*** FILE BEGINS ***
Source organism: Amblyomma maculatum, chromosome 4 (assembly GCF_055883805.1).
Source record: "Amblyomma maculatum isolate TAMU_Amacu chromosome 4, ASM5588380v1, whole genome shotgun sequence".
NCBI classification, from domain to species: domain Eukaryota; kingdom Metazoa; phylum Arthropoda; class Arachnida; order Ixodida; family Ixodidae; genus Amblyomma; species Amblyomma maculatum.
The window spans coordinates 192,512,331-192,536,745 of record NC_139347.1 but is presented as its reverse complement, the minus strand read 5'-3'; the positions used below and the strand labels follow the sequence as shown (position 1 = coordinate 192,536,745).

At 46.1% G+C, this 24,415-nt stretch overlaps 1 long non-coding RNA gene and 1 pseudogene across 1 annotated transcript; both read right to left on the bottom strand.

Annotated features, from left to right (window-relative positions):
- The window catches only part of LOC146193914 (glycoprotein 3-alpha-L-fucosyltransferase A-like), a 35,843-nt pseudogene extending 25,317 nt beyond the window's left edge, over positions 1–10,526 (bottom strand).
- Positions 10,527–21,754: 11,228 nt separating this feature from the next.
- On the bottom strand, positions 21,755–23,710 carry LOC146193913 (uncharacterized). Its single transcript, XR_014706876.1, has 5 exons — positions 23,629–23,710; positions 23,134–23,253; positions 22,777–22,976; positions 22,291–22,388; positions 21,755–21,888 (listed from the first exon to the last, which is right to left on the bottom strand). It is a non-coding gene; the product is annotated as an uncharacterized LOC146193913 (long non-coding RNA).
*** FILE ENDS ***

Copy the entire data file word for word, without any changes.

Source organism: Amblyomma maculatum, chromosome 4 (assembly GCF_055883805.1).
Source record: "Amblyomma maculatum isolate TAMU_Amacu chromosome 4, ASM5588380v1, whole genome shotgun sequence".
NCBI classification, from domain to species: domain Eukaryota; kingdom Metazoa; phylum Arthropoda; class Arachnida; order Ixodida; family Ixodidae; genus Amblyomma; species Amblyomma maculatum.
The window spans coordinates 192,512,331-192,536,745 of record NC_139347.1 but is presented as its reverse complement, the minus strand read 5'-3'; the positions used below and the strand labels follow the sequence as shown (position 1 = coordinate 192,536,745).

At 46.1% G+C, this 24,415-nt stretch overlaps 1 long non-coding RNA gene and 1 pseudogene across 1 annotated transcript; both read right to left on the bottom strand.

Annotated features, from left to right (window-relative positions):
- The window catches only part of LOC146193914 (glycoprotein 3-alpha-L-fucosyltransferase A-like), a 35,843-nt pseudogene extending 25,317 nt beyond the window's left edge, over positions 1–10,526 (bottom strand).
- Positions 10,527–21,754: 11,228 nt separating this feature from the next.
- On the bottom strand, positions 21,755–23,710 carry LOC146193913 (uncharacterized). Its single transcript, XR_014706876.1, has 5 exons — positions 23,629–23,710; positions 23,134–23,253; positions 22,777–22,976; positions 22,291–22,388; positions 21,755–21,888 (listed from the first exon to the last, which is right to left on the bottom strand). It is a non-coding gene; the product is annotated as an uncharacterized LOC146193913 (long non-coding RNA).